Advertisement

The midterms were good for climate candidates but disastrous for the climate

As the results showed, big polluters keep thwarting serious climate action.

ACTIVISTS PROTEST CONGRESS TAKING CAMPAIGN CASH FROM BIG OIL AND THE COAL INDUSTRY. AUGUST 2010. CREDIT: TOM WILLIAMS/ROLL CALL VIA GETTY IMAGES
ACTIVISTS PROTEST CONGRESS TAKING CAMPAIGN CASH FROM BIG OIL AND THE COAL INDUSTRY. AUGUST 2010. CREDIT: TOM WILLIAMS/ROLL CALL VIA GETTY IMAGES

Democrats campaigning on climate action and clean energy did very well around the country election night. It’s clearly a winning issue, as the polls have long said.

But two key results of the election are bad news for the climate — and together they pose a very difficult challenge to the kind of near-term climate action that’s needed to avoid catastrophic climate change.

First, the big polluters showed they are willing and able to spend big bucks to kill climate action, including a major ballot initiative that would have put a price on carbon pollution in Washington state.

Second, the anti-democratic nature of the Senate became painfully obvious Tuesday night, underscoring how a minority of Americans can control a blocking majority in the Senate.

The good news is certainly good. Candidates who explicitly ran on a policy of embracing strong climate action and a rapid transition to renewable energy did very well Tuesday night.

Advertisement

These winners include Democrat Sean Casten, a clean energy entrepreneur who won a House seat in a strongly Republican Illinois district — as well as 10 key governors races around the country including Colorado, New Mexico, and Maine. In each case, Democrats defeated or replaced Republicans who were pro fossil fuel.

Democratic Governor-elect J.B. Pritzker of Illinois, for instance, is “committed to putting Illinois on track to acquiring 25% or more of our energy from clean renewable sources by 2025 and 100% of our energy from renewable sources by 2050.”

Governorships are particularly crucial now, since they can promote real action on climate change and renewables at the state level, even as President Trump undermines both nationally.

But at the same time, the big polluters opened their wallets in 2018 to squash some key climate and clean energy ballot initiatives. In Colorado, Big Oil raised nearly $32 million to kill an initiative that would have sharply limited oil and gas fracking in the state — and outspent proponents by more than 25 to 1.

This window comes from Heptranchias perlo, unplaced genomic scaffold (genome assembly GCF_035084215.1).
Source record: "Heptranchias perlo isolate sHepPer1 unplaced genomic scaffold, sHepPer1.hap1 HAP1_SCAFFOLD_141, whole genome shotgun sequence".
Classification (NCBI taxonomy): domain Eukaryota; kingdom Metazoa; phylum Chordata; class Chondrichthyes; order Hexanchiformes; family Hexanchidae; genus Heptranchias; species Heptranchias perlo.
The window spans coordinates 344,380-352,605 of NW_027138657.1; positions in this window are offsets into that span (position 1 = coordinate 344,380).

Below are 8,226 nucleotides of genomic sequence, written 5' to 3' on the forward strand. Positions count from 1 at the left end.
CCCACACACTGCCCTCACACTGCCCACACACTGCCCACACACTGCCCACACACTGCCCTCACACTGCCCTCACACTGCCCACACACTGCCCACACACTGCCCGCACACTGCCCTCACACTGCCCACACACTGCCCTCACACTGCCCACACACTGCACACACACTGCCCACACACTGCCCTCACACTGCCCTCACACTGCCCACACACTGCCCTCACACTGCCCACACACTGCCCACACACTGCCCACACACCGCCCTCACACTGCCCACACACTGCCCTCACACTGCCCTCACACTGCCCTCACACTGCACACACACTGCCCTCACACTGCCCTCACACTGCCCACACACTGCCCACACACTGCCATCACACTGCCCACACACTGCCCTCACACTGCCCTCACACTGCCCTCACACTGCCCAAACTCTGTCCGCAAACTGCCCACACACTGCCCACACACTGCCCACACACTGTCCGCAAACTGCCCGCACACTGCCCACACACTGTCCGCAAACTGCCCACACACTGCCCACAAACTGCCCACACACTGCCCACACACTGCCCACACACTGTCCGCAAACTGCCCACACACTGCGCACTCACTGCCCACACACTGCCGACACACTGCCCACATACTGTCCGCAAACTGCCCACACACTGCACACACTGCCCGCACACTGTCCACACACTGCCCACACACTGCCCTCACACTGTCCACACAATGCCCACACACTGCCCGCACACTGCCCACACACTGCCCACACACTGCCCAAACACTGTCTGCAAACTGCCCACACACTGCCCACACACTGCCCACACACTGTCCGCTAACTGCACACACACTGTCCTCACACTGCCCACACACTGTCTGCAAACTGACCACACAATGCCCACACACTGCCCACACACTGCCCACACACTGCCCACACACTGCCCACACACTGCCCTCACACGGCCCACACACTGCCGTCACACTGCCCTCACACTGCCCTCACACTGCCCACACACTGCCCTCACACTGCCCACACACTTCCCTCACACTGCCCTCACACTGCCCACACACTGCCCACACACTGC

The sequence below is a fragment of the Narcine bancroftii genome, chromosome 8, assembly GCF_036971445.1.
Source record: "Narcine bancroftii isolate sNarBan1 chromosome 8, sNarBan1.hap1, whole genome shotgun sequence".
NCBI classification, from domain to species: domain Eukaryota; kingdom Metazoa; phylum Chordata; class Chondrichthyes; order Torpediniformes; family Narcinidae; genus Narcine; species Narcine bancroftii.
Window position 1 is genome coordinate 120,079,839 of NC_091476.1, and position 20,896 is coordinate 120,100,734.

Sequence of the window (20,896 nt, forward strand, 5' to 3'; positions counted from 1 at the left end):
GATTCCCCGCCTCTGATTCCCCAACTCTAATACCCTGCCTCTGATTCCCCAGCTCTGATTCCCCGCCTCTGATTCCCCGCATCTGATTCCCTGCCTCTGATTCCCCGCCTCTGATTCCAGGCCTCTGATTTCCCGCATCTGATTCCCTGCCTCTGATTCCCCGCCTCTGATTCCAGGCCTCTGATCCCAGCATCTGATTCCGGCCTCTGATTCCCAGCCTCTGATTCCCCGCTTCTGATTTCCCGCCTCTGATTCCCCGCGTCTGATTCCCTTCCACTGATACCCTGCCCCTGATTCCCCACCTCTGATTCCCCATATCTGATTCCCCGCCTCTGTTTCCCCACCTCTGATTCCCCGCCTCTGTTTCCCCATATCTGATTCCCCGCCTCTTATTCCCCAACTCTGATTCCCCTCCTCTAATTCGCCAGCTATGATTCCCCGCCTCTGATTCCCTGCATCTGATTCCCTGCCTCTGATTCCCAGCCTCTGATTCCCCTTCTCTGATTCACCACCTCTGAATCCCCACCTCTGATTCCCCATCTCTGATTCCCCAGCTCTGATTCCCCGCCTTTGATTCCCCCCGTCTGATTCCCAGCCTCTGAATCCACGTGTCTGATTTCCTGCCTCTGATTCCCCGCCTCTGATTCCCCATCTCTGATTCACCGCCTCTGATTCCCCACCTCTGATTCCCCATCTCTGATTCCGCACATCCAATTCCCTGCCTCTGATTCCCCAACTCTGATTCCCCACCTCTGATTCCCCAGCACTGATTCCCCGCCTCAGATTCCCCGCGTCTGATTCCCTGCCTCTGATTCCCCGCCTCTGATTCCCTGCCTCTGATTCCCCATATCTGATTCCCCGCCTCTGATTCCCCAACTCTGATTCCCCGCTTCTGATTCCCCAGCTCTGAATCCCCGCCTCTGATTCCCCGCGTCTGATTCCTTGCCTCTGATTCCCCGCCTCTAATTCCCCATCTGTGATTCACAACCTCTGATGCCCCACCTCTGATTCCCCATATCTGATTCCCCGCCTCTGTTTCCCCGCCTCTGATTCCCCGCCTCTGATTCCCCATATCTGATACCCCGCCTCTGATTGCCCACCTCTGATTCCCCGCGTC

Advertisement

At the same time, the Western States Petroleum Association raised more than $30 million to kill a Washington state ballot initiative that would have established a price on carbon — and likely made it easier for other states to follow suit. Fossil fuel funded opponents outspent proponents 2-to-1, flooding TV and Facebook with misleading ads.

In Arizona, Pinnacle West — owner of Arizona’s largest utility, Arizona Public Service (APS) — spent $30 million to kill Proposition 127, which would have required the Arizona grid to be 50 percent renewables by 2030. APS is a fossil-fuel intensive utility with multiple coal plants. Proponents of the proposition were outspent by more than $7 million.

Significantly, in neighboring Nevada, a similar renewable energy ballot initiative easily won approval since it was not opposed by the local utility, NV Energy, which is owned by Warren Buffett.

Finally, the election is a painful reminder of how a minority of Americans can control the Senate. In the current senate, the 49 senators in the Democratic “minority” represent nearly 40 million more Americans than the GOP “majority,” as ThinkProgress’ Ian Millhiser has pointed out.

Tuesday night showed that the Senate is becoming more polarized and more tribal, as moderate Democrats in red states like Indiana, Missouri, and North Dakota were voted out.

Advertisement

The problem is that by 2040, some 70 percent of Americans are projected to be residing in the 15 largest states, and thus represented by a mere 30 percent of the Senate — whereas the other 30 percent of Americans will be electing 70 senators.

“The Founders imagined that the Senate would check and cool the impulses of the majority,” Washington Post columnist Stephen Stromberg explained Wednesday. “But the body is poised to serve as a reactionary rural veto on a center-left country, routinely thwarting efforts to address major issues such as immigration, climate change….”

Strong support of renewables at the state level is certainly crucial to accelerating the clean energy economy in the Trump era. But the latest science makes clear that we also need aggressive federal action to cut carbon pollution.

So it it is more disastrous than ever that big oil and the other major polluters — backed by a minority of reactionary voters — can and will thwart serious climate action at both the state and national level for the foreseeable future.